Generally when people think of ending of marriage they assume they will need to get a divorce. Most of the time they are right. Sometimes though I get questions regarding an annulment. Like a divorce, an annulment severs the legal union between two people, but there are very specific instances when it is available or may be called for.
What is an Annulment?
Annulment is the process of requesting that a court declare a marriage void or voidable. Annulment is different from divorce or legal separation in that parties to a divorce action are asking that the court terminate their marriage, while an annulment suit is a petition to have the court enter an order declaring that the marriage never existed.
When individuals have entered into a marriage under certain statutory false pretenses, it may be possible to petition the court to annul the marriage. You should be aware that, in most cases, the court will require that spouses go through the divorce process instead of granting an annulment.
Houston Annulment Attorneys
At the Law Office of Bryan Fagan, PLLC, our attorneys are experienced in assisting clients with marriage annulments laws. Our family law attorneys are familiar with the various annulment forms and the annulment filing cost in Texas. Contact us for competent representation; we proudly assist clients throughout Harris County including Houston, Northwest Houston, Champions, Spring, Tomball, Klein, the FM 1960 area, as well as The Woodlands and Conroe in Montgomery County.
Legal Reasons for an Annulment
The Texas Family Code provides for several circumstances under which a spouse may ask the court to annul their marriage. Some of those statutory reasons for an annulment include:
- Certain underage marriages
- At least one of the spouses was under the influence of drugs or alcohol at the time of the marriage and lacked the capacity to consent to the marriage
- Undisclosed impotency discovered after the marriage
- Fraud, duress or force
- Mental incapacity
- Concealed divorce
These are the grounds people need to think about when considering an annulment. Once an annulment is granted, the marriage will be considered void and it is treated as if it never happened. If an annulment is not granted, then the marriage will be considered valid indefinitely.
If the marriage of a person 16 years or older but under 18 occurred without parental consent or court order, the court may grant an annulment.
Under the influence of drugs or alcohol
A Court may grant an annulment to a marriage that was entered into while one or both of the parties were under the influence of alcoholic beverages or narcotics, and as a result of being under the influence they did not have the capacity to consent to the marriage.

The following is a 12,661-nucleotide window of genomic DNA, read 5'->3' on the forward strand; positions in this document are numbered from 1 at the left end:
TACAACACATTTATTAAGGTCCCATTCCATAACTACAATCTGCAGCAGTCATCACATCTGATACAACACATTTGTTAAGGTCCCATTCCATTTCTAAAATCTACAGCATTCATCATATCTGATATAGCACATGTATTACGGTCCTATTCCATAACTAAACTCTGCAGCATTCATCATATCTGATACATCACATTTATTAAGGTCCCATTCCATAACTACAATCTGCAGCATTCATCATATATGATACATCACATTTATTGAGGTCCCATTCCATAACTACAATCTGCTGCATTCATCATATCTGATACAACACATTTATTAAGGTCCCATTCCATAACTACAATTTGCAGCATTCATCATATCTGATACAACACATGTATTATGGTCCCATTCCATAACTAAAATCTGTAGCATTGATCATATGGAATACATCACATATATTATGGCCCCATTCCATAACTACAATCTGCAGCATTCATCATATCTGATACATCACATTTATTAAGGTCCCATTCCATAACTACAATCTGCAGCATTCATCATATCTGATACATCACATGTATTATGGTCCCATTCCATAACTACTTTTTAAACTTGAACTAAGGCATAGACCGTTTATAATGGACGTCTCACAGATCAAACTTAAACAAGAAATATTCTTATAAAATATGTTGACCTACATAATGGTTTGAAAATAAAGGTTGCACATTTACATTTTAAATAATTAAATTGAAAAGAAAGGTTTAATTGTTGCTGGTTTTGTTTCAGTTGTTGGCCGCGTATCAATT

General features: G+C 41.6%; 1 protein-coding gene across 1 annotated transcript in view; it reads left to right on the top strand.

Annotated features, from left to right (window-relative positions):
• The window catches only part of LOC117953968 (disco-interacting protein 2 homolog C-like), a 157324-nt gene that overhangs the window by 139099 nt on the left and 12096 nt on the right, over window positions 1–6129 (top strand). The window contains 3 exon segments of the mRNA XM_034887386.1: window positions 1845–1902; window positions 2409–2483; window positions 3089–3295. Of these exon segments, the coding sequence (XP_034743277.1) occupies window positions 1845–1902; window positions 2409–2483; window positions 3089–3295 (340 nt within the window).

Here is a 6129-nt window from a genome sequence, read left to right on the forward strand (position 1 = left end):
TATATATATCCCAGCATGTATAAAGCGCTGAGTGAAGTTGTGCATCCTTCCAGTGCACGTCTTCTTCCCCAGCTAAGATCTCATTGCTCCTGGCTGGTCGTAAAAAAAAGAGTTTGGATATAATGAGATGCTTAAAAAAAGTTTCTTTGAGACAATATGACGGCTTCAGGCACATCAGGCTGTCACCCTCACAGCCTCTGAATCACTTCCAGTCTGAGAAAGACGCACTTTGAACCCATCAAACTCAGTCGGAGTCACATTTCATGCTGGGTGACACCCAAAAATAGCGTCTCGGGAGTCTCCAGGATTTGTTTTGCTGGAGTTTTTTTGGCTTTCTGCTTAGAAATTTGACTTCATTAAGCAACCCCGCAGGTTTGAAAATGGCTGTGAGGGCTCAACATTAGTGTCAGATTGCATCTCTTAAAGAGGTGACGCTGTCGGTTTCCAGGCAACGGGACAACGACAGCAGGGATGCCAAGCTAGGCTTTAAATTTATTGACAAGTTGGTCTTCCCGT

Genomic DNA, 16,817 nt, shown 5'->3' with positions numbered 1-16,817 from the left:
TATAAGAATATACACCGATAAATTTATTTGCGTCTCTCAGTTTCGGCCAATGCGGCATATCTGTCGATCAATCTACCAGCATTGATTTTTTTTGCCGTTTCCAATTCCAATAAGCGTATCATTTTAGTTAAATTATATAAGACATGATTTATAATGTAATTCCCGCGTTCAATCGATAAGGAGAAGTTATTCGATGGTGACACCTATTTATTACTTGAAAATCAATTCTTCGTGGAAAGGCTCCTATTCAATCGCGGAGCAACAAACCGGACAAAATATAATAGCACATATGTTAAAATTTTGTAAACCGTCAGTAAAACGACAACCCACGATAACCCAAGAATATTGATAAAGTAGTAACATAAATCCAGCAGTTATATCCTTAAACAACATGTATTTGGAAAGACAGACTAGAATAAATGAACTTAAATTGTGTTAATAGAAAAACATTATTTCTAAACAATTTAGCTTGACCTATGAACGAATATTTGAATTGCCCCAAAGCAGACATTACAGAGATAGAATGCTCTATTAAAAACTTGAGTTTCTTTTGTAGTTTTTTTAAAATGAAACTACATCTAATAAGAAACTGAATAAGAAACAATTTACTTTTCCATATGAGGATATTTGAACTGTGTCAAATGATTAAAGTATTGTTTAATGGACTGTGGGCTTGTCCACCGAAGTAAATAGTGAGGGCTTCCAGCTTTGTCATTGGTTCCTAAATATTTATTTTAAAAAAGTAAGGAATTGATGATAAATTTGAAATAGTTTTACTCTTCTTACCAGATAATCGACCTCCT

A court may grant an annulment only if the parties did not voluntarily live together after sobering up. If you moved in together, and tried to make it work, you do not meet the statutory grounds required to grant an annulment.
If at the time of the marriage, either party was permanently impotent.
However, the court may grant an annulment only if the petitioner did not know of the impotency at the time of the marriage and did not voluntarily cohabitate since learning of the impotency
Fraud, Duress, or Force
A court in Texas may grant an annulment of a marriage if a party used fraud, duress, or force to induce the other party to marry.
However, the court may grant an annulment only if the petitioner did not voluntarily live with the other party since learning of the fraud or since being released from the duress or force.
A court may grant an annulment if one the people in the marriage did not have the mental capacity to consent to marriage or to understand the nature of the marriage ceremony. This can be because of a mental disease or defect.
However, like the other reasons for annulment the person seeking the annulment did not voluntarily live with the other party during a period when the person seeking the annulment possessed the mental capacity to recognize the marriage relationship.
If at the time of the marriage, the petitioner did not know that the other party was divorced from a third party within the 30 days prior to the ceremony.
However, the court may grant an annulment only if the petitioner did not voluntarily live with the other party since learning of the fact of divorce.
Consult with an Attorney
While you should consult with an experienced and knowledgeable attorney to discuss the specifics of your case, several of the grounds for a potential annulment also require that the spouses cease living together as husband and wife after recovering from
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Law Office of Bryan Fagan, PLLC | Annulment, Texas Divorce Lawyers
The Law Office of Bryan Fagan, PLLC routinely handles matters that affect children and families. If you have questions regarding annulments, it's important to speak with one of our Houston, TX Annulment Lawyers right away to protect your rights.
Our Annulment lawyers in Houston TX are skilled at listening to your goals during this trying process and developing a strategy to meet those goals. Contact Law Office of Bryan Fagan, PLLC by calling (281) 810-9760 or submit your contact information in our online form. The Law Office of Bryan Fagan, PLLC handles annulment cases in Houston, Texas, Cypress, Klein, Humble, Kingwood, Tomball, The Woodlands, the FM 1960 area, or surrounding areas, including Harris County, Montgomery County, Liberty County, Chambers County, Galveston County, Brazoria County, Fort Bend County and Waller County.